A recent Internal Revenue Service decision has politically-affiliated nonprofit organizations worried that their donor rolls are about to shrink. Last month, the IRS revoked tax-exempt status for Emerge America, a nonprofit that trained Democratic women as candidates for office -- and now, major organizations on both sides of the aisle fear they're next.
The recent IRS decision sends a signal that it may turn its attention after November’s election to major nonprofits involved in this year’s election, said Marcus Owens, a lawyer and former IRS director who oversaw nonprofits.
“The message is groups like Crossroads [GPS] need to be prepared to explain to the IRS why they’re entitled to tax-exempt status,” said Owens.
The IRS decision released last month involved a so-called campaign school in which a partisan group trained candidates.
“You are not operated primarily to promote social welfare because your activities are conducted primarily for the benefit of a political party and a private group of individuals, rather than the community as a whole,” said the IRS letter telling the group it was losing its exempt status.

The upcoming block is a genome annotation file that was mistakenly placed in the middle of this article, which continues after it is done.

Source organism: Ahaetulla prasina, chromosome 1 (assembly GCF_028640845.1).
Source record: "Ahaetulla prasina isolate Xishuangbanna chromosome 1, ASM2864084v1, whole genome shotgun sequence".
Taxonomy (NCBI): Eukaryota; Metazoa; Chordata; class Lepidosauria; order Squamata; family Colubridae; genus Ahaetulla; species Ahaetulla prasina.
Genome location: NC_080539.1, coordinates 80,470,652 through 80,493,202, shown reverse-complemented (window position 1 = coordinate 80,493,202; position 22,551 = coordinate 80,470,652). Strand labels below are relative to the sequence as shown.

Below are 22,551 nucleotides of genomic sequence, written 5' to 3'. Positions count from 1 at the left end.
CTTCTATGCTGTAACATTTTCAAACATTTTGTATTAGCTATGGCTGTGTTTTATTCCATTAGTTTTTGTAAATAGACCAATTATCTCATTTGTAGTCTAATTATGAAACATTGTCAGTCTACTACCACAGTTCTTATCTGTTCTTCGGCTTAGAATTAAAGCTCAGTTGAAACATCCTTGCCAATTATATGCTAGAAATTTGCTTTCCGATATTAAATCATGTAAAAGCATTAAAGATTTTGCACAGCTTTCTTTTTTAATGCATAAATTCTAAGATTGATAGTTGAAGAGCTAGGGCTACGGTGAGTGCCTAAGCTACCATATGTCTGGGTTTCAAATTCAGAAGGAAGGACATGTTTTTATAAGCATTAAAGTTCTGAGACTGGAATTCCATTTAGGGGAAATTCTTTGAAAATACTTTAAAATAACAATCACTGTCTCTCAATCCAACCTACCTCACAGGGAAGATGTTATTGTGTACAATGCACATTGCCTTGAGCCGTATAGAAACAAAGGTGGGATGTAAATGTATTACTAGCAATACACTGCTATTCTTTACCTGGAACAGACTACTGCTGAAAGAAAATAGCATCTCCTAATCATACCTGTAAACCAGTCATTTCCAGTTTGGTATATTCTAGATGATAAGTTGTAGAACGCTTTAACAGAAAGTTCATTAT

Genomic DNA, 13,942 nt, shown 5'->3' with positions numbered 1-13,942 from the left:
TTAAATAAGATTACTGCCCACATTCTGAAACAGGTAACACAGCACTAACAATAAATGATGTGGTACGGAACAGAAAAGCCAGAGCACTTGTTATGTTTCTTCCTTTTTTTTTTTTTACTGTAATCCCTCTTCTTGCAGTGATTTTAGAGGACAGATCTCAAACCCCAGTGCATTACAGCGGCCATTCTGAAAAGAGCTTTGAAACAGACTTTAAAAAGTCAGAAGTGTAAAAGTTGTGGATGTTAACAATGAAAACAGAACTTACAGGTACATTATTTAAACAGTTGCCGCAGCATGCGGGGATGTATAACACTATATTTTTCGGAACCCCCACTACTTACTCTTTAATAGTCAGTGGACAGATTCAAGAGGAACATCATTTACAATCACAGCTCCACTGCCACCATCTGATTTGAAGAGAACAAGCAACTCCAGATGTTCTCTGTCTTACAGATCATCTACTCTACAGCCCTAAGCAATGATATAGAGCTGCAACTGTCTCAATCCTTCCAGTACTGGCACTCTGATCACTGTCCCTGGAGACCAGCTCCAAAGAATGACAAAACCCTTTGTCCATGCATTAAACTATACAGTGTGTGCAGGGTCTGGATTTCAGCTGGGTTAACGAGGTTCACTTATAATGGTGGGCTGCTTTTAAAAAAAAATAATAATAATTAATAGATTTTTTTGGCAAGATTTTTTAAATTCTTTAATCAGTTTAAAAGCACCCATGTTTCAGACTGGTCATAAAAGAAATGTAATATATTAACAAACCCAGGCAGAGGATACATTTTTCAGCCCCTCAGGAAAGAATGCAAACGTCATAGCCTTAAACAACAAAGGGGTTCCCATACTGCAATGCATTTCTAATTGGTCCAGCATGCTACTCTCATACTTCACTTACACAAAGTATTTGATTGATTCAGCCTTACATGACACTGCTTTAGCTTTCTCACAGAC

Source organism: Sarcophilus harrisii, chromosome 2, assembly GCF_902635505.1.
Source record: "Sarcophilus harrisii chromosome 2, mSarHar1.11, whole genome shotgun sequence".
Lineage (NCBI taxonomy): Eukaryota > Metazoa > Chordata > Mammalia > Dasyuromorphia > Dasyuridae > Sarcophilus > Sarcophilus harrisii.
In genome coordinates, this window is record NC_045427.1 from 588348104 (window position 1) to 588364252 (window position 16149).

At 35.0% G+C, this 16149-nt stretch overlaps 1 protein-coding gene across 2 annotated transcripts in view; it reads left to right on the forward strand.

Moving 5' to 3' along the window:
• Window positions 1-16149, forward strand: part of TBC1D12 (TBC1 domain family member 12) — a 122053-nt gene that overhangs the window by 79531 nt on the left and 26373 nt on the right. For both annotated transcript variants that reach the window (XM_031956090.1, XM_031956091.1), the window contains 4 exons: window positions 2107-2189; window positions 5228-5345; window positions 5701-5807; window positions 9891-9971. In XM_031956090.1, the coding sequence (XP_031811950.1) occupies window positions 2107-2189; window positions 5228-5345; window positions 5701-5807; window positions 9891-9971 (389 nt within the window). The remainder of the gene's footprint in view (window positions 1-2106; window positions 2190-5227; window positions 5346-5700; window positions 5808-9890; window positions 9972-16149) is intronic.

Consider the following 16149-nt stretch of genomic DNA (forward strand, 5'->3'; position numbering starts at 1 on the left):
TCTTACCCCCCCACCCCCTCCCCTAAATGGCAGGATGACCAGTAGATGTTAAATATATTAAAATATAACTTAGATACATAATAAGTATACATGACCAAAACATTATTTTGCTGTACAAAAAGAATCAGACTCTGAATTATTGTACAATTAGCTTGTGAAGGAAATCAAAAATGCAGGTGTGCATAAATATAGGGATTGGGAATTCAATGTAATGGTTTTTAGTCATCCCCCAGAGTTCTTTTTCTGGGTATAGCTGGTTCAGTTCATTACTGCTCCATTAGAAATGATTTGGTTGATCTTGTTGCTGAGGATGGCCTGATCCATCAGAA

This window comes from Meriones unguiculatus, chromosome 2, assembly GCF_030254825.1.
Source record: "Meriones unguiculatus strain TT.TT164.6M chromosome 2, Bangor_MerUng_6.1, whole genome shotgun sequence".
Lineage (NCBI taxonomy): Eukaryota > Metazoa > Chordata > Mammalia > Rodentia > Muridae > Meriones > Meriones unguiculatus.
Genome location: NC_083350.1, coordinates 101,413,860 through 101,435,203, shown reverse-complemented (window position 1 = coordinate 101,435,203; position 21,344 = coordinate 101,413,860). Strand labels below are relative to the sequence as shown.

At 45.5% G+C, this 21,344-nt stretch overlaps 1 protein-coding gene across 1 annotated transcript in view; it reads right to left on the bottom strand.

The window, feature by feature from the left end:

Now, tax-exempt status leads to a higher rate of donations, as organizations are not required to disclose the names of contributors. Losing this status would make public their donor rolls, thereby discouraging contributions from anyone who would prefer to remain anonymous, for whatever reason. And the less money a nonprofit has, the less it's able to do.
The reasoning behind the IRS' decision to revoke Emerge America's tax-exempt status is interesting, though: the IRS claims that it's not "helping the community as a whole," but rather it only exists to benefit a political party. And while this particular nonprofit is left-leaning, and many of us disagree with their mission inherently, they do what they do because they believe that the community as a whole will benefit from having Democratic leaders in office.
We on the right may think they're wrong about that, but don't we look at conservative nonprofits from the same angle? The fact is, these groups exist because they do think they're helping the community at large, by empowering leaders who will help create a better society for us all.
Besides that, it seems like a slippery slope -- what about organizations that don't fund specific political parties, but do support one party's agenda? Say, an environmental nonprofit? Or a Tea Party group? This seems like it's opening up a door to picking and choosing which groups may retain tax-exempt status based on an arbitrary and vague assignment of political proclivity. Certainly something to keep an eye on as it develops.
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